As we prepare to leave the EU, one of the biggest tasks is to raise the skills of millions of British people. If we succeed Britain can begin to thrive as an independent country working in the world.
Instead of plugging skills gaps by sucking in people from abroad we have to create and implement a long-term plan for our future that develops streams of skilled people for industries, energy, transportation, services and health care.
'There must be authentic investment in workers, in workforce development and relevant training.'
This means wholesale government intervention and national direction. The state has a role to play as private enterprise lacks the motivation, desire or altruism to tackle the scale of the problem: it will have to be compelled to do the right thing.
The approach must be a coherent one stretching right across our society involving not only government but businesses and industrial sectors, all of our educational institutions such as universities, further education and schools, the civil service and planning departments too.
In whatever schemes that are devised there must be a parity of esteem between academic and technical education. Cultural bias against manufacturing and construction needs to be overcome.
Quality apprenticeships must be created wherever they are needed. There must be authentic investment in workers, in workforce development and relevant training.
A plan at least has been laid out for reskilling in the shipbuilding industry (see At last - a strategy for shipbuilding) – which could serve as a model in other industries. Its implementation must be fought for. Higher education too must be made to play its role at the service of the people, not by making money as an international business (see Free movement? More a free ride for universities).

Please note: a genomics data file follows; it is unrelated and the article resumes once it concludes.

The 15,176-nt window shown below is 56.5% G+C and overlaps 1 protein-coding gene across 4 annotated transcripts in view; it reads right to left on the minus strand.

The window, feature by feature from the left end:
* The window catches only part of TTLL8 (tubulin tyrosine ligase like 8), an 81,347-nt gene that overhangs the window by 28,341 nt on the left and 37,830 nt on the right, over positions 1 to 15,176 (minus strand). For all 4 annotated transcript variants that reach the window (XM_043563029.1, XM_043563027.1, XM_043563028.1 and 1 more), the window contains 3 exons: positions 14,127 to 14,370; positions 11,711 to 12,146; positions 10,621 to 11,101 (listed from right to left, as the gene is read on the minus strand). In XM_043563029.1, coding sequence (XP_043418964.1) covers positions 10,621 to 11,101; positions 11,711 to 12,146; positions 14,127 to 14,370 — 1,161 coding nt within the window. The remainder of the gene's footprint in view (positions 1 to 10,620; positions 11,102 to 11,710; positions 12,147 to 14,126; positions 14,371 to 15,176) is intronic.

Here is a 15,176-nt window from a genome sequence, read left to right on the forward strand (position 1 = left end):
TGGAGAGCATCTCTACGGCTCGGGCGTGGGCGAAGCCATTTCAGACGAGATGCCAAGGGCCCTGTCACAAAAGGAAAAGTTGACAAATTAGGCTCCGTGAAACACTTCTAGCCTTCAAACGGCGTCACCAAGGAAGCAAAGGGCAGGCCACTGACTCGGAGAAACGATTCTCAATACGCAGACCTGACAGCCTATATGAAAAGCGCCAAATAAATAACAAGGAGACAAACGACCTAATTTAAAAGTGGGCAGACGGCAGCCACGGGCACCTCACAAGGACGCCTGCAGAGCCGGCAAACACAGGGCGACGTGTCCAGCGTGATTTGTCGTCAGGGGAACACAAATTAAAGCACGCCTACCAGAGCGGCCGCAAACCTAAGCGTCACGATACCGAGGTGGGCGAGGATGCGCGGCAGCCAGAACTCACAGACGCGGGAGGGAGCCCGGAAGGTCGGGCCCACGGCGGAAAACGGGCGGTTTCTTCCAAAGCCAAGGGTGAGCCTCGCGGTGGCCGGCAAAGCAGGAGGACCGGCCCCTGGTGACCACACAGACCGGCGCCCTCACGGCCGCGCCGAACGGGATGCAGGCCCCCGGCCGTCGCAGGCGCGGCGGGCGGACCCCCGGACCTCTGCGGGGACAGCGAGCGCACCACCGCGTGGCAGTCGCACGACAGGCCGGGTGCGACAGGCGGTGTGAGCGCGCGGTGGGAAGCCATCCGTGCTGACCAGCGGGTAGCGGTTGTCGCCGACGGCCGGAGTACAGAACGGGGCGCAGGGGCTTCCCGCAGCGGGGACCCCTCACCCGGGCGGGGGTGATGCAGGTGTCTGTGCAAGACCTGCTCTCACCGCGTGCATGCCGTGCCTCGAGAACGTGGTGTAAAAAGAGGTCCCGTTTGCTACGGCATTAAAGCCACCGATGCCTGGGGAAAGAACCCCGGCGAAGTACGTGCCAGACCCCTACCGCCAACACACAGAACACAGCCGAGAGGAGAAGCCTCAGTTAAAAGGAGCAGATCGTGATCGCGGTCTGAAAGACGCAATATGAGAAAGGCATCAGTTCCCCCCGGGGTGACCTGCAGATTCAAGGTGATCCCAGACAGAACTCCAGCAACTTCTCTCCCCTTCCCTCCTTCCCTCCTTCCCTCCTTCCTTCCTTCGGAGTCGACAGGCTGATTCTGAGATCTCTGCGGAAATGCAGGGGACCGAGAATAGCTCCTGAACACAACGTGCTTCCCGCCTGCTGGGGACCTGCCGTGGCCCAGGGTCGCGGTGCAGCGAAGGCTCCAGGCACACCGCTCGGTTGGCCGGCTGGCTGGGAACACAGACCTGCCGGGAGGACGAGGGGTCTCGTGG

The earning capacity and productive potential of British workers must increase rapidly; we want better paid, highly skilled jobs. Bridge the skills gap, as we curb immigration into Britain.
There is no need to delay. We should start on this project now, not suddenly panic when we have finally ejected the EU. The EU has no right or ability to interfere with or delay our positive governance as we develop the conditions to make a success of our independence.
Act now – bring everything into play – create the engineers, scientists, civil engineers, builders, doctors and nurses that we urgently require from the British people whom governments are supposed to serve.
With the political will, there is no reason why this cannot be achieved. We have a tremendous resource in our healthy, educated working class but the life of the country must now be turned and organised towards the future we have decided on: independence.